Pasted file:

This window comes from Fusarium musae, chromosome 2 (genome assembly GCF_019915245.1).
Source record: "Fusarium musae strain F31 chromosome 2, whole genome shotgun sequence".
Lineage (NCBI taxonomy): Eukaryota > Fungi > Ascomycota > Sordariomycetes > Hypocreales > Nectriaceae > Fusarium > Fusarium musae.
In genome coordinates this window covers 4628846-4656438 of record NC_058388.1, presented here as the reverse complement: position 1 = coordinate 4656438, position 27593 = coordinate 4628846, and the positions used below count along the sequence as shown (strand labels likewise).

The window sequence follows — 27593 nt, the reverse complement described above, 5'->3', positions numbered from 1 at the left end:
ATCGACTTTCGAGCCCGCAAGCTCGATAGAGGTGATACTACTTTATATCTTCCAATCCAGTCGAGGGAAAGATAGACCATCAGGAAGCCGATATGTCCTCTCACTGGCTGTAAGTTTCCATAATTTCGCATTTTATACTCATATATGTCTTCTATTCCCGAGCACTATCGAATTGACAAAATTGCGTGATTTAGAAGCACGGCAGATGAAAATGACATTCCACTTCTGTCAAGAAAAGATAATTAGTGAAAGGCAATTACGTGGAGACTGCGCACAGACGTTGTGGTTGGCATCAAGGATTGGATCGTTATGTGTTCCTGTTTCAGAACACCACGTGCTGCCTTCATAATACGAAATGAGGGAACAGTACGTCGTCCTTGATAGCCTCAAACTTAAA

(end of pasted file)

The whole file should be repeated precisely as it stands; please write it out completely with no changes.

This window comes from Fusarium musae, chromosome 2 (genome assembly GCF_019915245.1).
Source record: "Fusarium musae strain F31 chromosome 2, whole genome shotgun sequence".
Lineage (NCBI taxonomy): Eukaryota > Fungi > Ascomycota > Sordariomycetes > Hypocreales > Nectriaceae > Fusarium > Fusarium musae.
In genome coordinates this window covers 4628846-4656438 of record NC_058388.1, presented here as the reverse complement: position 1 = coordinate 4656438, position 27593 = coordinate 4628846, and the positions used below count along the sequence as shown (strand labels likewise).

The window sequence follows — 27593 nt, the reverse complement described above, 5'->3', positions numbered from 1 at the left end:
ATCGACTTTCGAGCCCGCAAGCTCGATAGAGGTGATACTACTTTATATCTTCCAATCCAGTCGAGGGAAAGATAGACCATCAGGAAGCCGATATGTCCTCTCACTGGCTGTAAGTTTCCATAATTTCGCATTTTATACTCATATATGTCTTCTATTCCCGAGCACTATCGAATTGACAAAATTGCGTGATTTAGAAGCACGGCAGATGAAAATGACATTCCACTTCTGTCAAGAAAAGATAATTAGTGAAAGGCAATTACGTGGAGACTGCGCACAGACGTTGTGGTTGGCATCAAGGATTGGATCGTTATGTGTTCCTGTTTCAGAACACCACGTGCTGCCTTCATAATACGAAATGAGGGAACAGTACGTCGTCCTTGATAGCCTCAAACTTAAA